More twists in Executive Recycling trial
By Jake Thomas, Resource Recycling
A federal judge had denied a request from attorneys representing Brandon Richter, CEO of Executive Recycling, that they withdraw from the case. The same judge has also denied a separate request from the defense that the joint trial for Richter and Tor Olson, a vice president at the company, be split into separate trials.
The trial for Richter and Olson began Dec. 3 . The two face a host of charges including wire and mail fraud, failure to file proper notifications on intent to export hazardous waste, smuggling and destruction and falsification of records.
The trial is the result of an investigation by the environmental justice group Basel Action Network, which prompted the television news program "60 Minutes," as well as the U.S. Government Accountability Office, to look into the issue of illicit shipments of e-scrap to developing countries.
On Dec. 7, the defense requested that the cases for Olson and Richter be tried separately, according to court documents filed by the defense, which are scant on details. Lawyers for the defense argued that evidence was introduced during the trial that created a situation where the acquittal of one co-defendant would mean the conviction of the other. Unable to adequately defend both Olson and Richter, lawyers for the defense made a motion to have their cases tried separately.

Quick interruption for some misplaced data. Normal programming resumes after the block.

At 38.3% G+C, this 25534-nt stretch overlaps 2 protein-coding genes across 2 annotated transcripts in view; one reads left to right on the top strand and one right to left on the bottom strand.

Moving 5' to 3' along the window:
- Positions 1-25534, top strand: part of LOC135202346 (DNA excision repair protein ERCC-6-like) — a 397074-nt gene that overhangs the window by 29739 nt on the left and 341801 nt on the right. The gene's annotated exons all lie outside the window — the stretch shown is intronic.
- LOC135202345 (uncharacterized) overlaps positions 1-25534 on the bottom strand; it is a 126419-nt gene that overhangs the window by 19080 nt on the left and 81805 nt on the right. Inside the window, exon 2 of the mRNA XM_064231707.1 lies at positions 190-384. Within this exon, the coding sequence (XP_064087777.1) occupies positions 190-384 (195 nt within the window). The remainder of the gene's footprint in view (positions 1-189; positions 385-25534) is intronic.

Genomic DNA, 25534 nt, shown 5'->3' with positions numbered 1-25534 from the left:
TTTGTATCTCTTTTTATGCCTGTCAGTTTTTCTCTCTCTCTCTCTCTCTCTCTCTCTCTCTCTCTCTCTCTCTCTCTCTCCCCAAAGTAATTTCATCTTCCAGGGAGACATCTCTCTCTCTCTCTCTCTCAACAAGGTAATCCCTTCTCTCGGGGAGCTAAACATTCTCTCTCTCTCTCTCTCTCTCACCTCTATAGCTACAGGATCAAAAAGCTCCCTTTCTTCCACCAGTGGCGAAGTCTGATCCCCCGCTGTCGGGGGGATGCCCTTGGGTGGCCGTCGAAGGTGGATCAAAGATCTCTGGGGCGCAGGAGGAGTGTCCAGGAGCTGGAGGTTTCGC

The motion was opposed by the prosecution and, on Dec. 10, the judge denied the motion to have the cases tried separately.
The next day, the judge denied a separate motion from Pamela Mackey and Cleo Rauchway, attorneys representing Richter and Executive Recycling, that they withdraw from the case. The attorneys were working with William Leone, who is representing Olson, on a joint defense. According to court documents, Mackey and Rauchway learned confidential information that would prevent them from providing an adequate defense for Richter and Executive Recycling.
Although documents filed by the defense have been light on details, the judge's Dec. 11 ruling denying their request sheds more light on the situation. According to the ruling, on the fourth day of trial the prosecution introduced a series of invoices created by Executive Recycling's accounting program as evidence. The invoices were being used by the prosecution to support charges that the company illegally exported CRTs to China. An employee of Executive Recycling testified that it appeared that a portion of the document had been altered, as the invoice number was out of sequence, the ruling states.
According to the judge's ruling, the defense sought to have the trials for Olson and Richter separated because if the prosecution was going to pursue a theory that the invoices had been altered or manipulated, it would place Richter and Olson "at odds with each other because only a limited number of employees at Executive Recycling had access to the company's accounting software."
It also cites an argument from Olson's lawyer that this scenario would force both defendants into a position "where they have no choice but to claim that neither of them altered the accounting record in question, and to cross examine the other, if he testifies, about that defendant's motive and opportunity to have performed the action in question."
No verdict has been reached yet.